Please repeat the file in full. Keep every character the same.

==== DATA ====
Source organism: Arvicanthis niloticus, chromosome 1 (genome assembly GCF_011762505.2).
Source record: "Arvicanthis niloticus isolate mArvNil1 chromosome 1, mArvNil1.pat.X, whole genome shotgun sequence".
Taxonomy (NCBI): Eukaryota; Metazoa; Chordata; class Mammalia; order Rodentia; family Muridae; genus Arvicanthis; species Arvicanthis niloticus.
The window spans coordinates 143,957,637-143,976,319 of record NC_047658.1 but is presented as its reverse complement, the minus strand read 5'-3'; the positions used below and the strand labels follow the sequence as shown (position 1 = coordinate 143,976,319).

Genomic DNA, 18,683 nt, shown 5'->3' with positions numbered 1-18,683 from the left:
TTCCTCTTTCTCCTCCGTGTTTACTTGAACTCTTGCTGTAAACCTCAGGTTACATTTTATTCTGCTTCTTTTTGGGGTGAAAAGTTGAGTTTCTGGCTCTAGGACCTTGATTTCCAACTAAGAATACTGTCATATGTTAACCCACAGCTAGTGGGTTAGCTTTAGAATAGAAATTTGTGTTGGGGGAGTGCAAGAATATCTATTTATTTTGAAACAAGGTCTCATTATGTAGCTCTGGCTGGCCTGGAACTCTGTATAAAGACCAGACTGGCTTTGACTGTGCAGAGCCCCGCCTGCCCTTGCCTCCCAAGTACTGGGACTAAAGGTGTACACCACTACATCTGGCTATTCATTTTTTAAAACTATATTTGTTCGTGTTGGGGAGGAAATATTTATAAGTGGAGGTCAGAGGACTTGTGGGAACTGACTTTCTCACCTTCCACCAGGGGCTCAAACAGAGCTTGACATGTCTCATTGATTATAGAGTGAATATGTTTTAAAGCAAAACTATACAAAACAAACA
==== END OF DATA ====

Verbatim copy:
Source organism: Arvicanthis niloticus, chromosome 1 (genome assembly GCF_011762505.2).
Source record: "Arvicanthis niloticus isolate mArvNil1 chromosome 1, mArvNil1.pat.X, whole genome shotgun sequence".
Taxonomy (NCBI): Eukaryota; Metazoa; Chordata; class Mammalia; order Rodentia; family Muridae; genus Arvicanthis; species Arvicanthis niloticus.
The window spans coordinates 143,957,637-143,976,319 of record NC_047658.1 but is presented as its reverse complement, the minus strand read 5'-3'; the positions used below and the strand labels follow the sequence as shown (position 1 = coordinate 143,976,319).

Genomic DNA, 18,683 nt, shown 5'->3' with positions numbered 1-18,683 from the left:
TTCCTCTTTCTCCTCCGTGTTTACTTGAACTCTTGCTGTAAACCTCAGGTTACATTTTATTCTGCTTCTTTTTGGGGTGAAAAGTTGAGTTTCTGGCTCTAGGACCTTGATTTCCAACTAAGAATACTGTCATATGTTAACCCACAGCTAGTGGGTTAGCTTTAGAATAGAAATTTGTGTTGGGGGAGTGCAAGAATATCTATTTATTTTGAAACAAGGTCTCATTATGTAGCTCTGGCTGGCCTGGAACTCTGTATAAAGACCAGACTGGCTTTGACTGTGCAGAGCCCCGCCTGCCCTTGCCTCCCAAGTACTGGGACTAAAGGTGTACACCACTACATCTGGCTATTCATTTTTTAAAACTATATTTGTTCGTGTTGGGGAGGAAATATTTATAAGTGGAGGTCAGAGGACTTGTGGGAACTGACTTTCTCACCTTCCACCAGGGGCTCAAACAGAGCTTGACATGTCTCATTGATTATAGAGTGAATATGTTTTAAAGCAAAACTATACAAAACAAACA